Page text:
Left ArrowBack to discussions page
Catherine_BernierCatherine_Bernier Posts: 136 Crew
edited September 2016 in Applications
I got a request from a customer about being able to measure the torque in a screwing application.

It's a good application for our FT300 since you are able to monitor and even trigger a second event once you reach the torque desired.

The minimal torque detection threshold for the FT 300 is 0.12 Nm in the Z axis. You can see the spec sheet here.

For a bit better resolution, we also have the FT150. Here is the spec sheet.

Note that the sensor reads the torque at a rate of 100 Hz and that the screwing tool might induce some vibrations to the sensor.

From your experience Pros, did you use our FT sensor in screwing applications?

Catherine Bernier, Jr. Eng. 


  • Catherine_BernierCatherine_Bernier Posts: 136 Crew
    edited November 2016
    I can add that you want to make sure not to have a damper between the FT300 and the screw to measure the right torque. You also don't want high RPM tools since the 100Hz of data acquisition can not be enough to react when the force is reached.

    Catherine Bernier, Jr. Eng. 
  • SebastienSebastien Posts: 219 Handy
    Many people worked on screwing solutions for robotics applications. Based on experience what clients are looking for in such applications is:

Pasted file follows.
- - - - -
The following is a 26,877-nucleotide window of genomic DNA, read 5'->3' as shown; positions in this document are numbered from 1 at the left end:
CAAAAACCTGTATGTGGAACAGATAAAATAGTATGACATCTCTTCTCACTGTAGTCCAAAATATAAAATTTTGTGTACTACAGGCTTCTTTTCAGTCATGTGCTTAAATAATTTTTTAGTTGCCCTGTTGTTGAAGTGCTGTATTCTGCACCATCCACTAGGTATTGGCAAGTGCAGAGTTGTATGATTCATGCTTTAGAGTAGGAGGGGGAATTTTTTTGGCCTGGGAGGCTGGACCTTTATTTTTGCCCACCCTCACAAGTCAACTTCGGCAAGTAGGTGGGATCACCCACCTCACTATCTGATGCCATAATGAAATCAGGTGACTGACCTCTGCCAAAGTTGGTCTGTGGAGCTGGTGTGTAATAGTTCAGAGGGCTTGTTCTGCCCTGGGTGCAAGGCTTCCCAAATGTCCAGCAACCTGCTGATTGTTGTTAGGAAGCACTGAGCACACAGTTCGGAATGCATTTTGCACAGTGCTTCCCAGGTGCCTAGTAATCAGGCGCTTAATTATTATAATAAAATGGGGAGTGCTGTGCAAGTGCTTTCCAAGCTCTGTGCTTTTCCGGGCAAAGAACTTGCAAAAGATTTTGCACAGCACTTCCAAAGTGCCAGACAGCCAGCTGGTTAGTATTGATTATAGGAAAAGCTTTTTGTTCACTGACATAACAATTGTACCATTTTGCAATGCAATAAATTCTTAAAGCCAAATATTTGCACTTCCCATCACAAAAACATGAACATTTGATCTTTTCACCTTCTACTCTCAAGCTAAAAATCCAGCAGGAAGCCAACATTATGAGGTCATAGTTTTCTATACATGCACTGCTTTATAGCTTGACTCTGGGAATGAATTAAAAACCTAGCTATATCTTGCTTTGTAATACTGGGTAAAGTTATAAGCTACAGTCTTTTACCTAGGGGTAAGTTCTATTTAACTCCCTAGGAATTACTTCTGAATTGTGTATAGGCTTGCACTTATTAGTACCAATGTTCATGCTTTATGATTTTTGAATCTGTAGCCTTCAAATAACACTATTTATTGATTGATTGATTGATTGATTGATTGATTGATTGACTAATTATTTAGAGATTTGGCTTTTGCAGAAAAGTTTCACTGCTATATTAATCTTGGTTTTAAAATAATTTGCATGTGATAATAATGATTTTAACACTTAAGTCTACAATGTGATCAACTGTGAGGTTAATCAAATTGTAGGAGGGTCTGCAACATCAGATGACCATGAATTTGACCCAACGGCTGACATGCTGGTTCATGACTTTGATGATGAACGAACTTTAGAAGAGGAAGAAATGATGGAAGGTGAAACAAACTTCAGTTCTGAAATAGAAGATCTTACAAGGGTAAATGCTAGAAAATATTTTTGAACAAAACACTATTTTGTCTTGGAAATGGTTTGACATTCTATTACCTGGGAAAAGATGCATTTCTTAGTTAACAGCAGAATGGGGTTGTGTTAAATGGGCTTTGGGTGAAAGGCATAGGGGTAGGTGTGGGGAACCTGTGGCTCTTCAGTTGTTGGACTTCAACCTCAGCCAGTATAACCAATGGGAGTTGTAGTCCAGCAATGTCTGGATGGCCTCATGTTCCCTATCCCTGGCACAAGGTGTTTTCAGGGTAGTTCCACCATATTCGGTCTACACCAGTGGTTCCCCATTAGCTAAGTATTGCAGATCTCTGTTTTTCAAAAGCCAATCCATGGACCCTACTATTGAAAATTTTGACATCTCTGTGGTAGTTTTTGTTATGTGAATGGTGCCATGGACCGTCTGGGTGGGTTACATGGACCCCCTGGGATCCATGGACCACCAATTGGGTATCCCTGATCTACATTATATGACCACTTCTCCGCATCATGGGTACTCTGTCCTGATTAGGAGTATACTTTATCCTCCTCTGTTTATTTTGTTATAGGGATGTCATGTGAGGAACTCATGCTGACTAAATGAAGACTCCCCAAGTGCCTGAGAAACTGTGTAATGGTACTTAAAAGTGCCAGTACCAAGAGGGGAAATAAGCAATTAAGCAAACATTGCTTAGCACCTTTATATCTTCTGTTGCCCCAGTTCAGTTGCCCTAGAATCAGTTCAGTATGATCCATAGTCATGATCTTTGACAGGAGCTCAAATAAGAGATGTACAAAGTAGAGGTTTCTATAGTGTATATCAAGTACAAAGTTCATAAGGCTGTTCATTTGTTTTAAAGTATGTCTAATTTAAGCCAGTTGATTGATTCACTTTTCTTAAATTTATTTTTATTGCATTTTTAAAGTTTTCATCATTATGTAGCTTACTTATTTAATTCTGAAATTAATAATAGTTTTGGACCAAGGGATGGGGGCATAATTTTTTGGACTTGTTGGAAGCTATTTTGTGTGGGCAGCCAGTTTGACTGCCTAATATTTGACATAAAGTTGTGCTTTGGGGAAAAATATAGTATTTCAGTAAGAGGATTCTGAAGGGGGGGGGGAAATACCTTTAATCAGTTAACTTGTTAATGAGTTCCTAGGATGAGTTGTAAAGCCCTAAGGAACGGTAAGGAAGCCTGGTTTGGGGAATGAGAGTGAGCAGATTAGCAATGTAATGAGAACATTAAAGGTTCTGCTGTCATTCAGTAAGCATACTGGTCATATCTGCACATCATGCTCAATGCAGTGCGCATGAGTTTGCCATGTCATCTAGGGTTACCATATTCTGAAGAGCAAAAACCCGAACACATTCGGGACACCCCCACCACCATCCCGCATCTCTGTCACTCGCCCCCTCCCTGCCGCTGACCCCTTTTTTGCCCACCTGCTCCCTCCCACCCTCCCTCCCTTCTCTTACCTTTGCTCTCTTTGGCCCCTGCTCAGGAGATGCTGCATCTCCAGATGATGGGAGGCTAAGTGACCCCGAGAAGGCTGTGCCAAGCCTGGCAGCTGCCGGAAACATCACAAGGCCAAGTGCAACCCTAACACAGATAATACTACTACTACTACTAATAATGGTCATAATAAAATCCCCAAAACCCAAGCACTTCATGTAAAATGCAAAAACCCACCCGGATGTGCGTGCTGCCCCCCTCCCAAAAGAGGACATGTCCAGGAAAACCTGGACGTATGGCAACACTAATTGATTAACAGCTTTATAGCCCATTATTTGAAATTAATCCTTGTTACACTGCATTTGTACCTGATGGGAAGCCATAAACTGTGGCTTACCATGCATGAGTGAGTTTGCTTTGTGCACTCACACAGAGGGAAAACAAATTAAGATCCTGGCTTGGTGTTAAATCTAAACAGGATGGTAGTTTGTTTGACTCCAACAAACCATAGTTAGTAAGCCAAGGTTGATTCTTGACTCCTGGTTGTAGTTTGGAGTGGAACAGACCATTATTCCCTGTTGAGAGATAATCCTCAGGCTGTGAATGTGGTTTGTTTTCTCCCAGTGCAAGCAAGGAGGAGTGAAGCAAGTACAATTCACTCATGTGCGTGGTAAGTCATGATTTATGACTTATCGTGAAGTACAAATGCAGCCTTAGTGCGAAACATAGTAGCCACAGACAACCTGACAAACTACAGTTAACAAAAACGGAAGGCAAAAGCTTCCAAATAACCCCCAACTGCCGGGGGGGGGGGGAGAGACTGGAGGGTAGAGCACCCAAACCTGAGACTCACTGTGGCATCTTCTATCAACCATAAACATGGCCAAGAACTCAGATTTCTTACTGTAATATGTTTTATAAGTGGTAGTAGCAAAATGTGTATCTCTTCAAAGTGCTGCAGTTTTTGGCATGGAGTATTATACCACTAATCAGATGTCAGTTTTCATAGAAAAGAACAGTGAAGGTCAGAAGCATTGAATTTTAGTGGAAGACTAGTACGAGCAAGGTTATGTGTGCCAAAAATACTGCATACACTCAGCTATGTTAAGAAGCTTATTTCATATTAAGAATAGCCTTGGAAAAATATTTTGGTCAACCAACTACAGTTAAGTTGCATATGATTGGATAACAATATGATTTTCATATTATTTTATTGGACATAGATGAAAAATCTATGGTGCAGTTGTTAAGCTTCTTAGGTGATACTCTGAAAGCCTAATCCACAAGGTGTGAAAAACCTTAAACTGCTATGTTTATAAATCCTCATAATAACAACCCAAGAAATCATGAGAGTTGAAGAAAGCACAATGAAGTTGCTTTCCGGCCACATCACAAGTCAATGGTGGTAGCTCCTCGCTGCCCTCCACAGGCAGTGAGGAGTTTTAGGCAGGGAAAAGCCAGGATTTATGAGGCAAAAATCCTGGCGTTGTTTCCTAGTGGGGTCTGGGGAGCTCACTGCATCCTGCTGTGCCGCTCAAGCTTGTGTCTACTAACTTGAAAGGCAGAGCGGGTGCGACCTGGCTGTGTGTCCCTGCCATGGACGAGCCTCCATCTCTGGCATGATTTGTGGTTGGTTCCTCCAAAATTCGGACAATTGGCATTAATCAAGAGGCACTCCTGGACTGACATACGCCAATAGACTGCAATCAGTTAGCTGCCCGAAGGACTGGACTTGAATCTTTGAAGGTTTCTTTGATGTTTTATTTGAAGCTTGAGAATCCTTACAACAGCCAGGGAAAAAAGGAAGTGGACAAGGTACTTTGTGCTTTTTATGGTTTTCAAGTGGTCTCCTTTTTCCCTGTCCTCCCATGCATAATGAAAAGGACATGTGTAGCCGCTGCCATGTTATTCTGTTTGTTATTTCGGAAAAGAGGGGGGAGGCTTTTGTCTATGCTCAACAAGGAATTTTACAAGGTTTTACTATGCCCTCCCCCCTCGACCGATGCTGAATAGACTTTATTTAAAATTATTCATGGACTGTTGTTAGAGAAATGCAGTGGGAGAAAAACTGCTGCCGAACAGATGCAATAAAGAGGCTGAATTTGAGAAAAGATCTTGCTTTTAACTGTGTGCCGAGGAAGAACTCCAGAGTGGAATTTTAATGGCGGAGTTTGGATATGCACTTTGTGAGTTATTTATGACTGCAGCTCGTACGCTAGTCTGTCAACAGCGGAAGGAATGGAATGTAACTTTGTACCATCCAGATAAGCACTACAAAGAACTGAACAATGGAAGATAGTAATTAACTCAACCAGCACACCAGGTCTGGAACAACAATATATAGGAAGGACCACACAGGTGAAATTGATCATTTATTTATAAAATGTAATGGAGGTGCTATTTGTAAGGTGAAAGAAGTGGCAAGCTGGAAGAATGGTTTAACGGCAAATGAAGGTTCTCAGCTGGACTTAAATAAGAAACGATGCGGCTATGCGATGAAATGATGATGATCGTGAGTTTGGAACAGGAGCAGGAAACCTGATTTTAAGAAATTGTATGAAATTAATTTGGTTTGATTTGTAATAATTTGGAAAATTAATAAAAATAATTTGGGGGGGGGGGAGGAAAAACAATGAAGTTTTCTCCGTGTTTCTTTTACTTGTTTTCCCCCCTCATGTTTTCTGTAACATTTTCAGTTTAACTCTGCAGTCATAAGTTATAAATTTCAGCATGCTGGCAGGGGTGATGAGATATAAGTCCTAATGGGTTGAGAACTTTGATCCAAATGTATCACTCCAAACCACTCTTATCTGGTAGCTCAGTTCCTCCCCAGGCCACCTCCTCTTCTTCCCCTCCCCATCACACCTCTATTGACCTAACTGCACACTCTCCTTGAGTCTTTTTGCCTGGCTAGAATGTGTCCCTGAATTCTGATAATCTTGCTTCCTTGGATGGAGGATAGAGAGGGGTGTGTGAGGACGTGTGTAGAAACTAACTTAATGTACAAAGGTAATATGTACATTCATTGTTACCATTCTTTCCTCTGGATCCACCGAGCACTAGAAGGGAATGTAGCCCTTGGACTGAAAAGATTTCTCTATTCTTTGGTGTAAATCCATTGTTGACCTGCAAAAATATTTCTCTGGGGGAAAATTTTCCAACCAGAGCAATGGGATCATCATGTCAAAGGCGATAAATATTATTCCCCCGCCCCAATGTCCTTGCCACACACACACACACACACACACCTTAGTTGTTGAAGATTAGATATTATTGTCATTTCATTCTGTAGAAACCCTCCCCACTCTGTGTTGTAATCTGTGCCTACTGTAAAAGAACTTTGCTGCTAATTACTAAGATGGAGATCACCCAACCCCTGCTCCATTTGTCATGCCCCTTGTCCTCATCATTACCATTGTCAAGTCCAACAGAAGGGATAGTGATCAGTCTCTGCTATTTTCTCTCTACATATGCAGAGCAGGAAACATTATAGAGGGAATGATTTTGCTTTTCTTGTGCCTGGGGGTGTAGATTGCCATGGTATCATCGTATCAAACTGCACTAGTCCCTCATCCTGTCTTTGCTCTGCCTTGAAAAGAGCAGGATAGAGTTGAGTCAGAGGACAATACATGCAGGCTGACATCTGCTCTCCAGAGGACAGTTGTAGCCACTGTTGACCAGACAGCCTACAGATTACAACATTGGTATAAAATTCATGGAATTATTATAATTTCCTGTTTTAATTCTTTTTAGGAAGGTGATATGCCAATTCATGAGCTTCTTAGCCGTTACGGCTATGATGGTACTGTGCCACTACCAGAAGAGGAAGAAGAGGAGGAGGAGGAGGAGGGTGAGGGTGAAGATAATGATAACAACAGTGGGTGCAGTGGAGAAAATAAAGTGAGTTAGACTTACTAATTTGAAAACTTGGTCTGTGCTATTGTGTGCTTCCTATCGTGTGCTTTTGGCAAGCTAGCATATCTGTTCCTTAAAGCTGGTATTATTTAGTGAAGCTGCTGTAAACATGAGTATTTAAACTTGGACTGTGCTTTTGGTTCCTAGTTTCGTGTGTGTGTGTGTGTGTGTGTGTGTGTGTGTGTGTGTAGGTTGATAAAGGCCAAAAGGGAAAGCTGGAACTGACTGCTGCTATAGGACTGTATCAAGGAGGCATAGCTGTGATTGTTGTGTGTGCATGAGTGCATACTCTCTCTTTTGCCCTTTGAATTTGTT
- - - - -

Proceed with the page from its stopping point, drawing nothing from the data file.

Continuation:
1. Cycle time: They usually want to do this as fast as possible since it will affect their ROI. So we need RPM on the screwing tool.
    2. Feeding of the screws/bolts: There are some self feeding systems already out there. Designing such a system could take a lot of time so we usually buy of-the-shelf products with self feeding technology. However, we have to be careful in the selection and often require the supplier to run some testings with the client's parts before purchasing.
    3. Most systems also offer built-in torque measurements which reduces the time of integration if we were to compare to using the FT300 or FT150.
    However, were I think the FT300 could come handy is if a client would not want to screw but instead run quality check on the torque of some screws. Some assembly applications are hard to automate because of the complexity of part handling and insertions so they are still assembled by humans. However, having a robot go the repeatable screw positions and simply checking screwing torque for quality purposes could be a good and simple applications. Any pros saw a similar application?
Sign In or Register to comment.
Left ArrowBack to discussions page